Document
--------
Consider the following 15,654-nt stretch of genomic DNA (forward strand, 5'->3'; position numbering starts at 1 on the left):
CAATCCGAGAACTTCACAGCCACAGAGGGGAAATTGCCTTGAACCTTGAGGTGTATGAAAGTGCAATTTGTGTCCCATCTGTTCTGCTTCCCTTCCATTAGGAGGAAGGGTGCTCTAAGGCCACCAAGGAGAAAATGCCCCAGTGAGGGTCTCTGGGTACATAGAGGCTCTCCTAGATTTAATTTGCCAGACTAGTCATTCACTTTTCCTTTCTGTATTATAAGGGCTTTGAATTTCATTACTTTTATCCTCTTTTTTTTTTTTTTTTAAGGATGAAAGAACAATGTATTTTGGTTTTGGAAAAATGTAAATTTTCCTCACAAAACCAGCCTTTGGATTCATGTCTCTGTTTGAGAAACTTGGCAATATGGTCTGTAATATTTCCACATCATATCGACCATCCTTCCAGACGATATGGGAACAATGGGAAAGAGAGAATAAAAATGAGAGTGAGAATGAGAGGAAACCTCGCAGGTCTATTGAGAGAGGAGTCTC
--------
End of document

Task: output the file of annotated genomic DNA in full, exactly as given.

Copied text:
Consider the following 15,654-nt stretch of genomic DNA (forward strand, 5'->3'; position numbering starts at 1 on the left):
CAATCCGAGAACTTCACAGCCACAGAGGGGAAATTGCCTTGAACCTTGAGGTGTATGAAAGTGCAATTTGTGTCCCATCTGTTCTGCTTCCCTTCCATTAGGAGGAAGGGTGCTCTAAGGCCACCAAGGAGAAAATGCCCCAGTGAGGGTCTCTGGGTACATAGAGGCTCTCCTAGATTTAATTTGCCAGACTAGTCATTCACTTTTCCTTTCTGTATTATAAGGGCTTTGAATTTCATTACTTTTATCCTCTTTTTTTTTTTTTTTTAAGGATGAAAGAACAATGTATTTTGGTTTTGGAAAAATGTAAATTTTCCTCACAAAACCAGCCTTTGGATTCATGTCTCTGTTTGAGAAACTTGGCAATATGGTCTGTAATATTTCCACATCATATCGACCATCCTTCCAGACGATATGGGAACAATGGGAAAGAGAGAATAAAAATGAGAGTGAGAATGAGAGGAAACCTCGCAGGTCTATTGAGAGAGGAGTCTC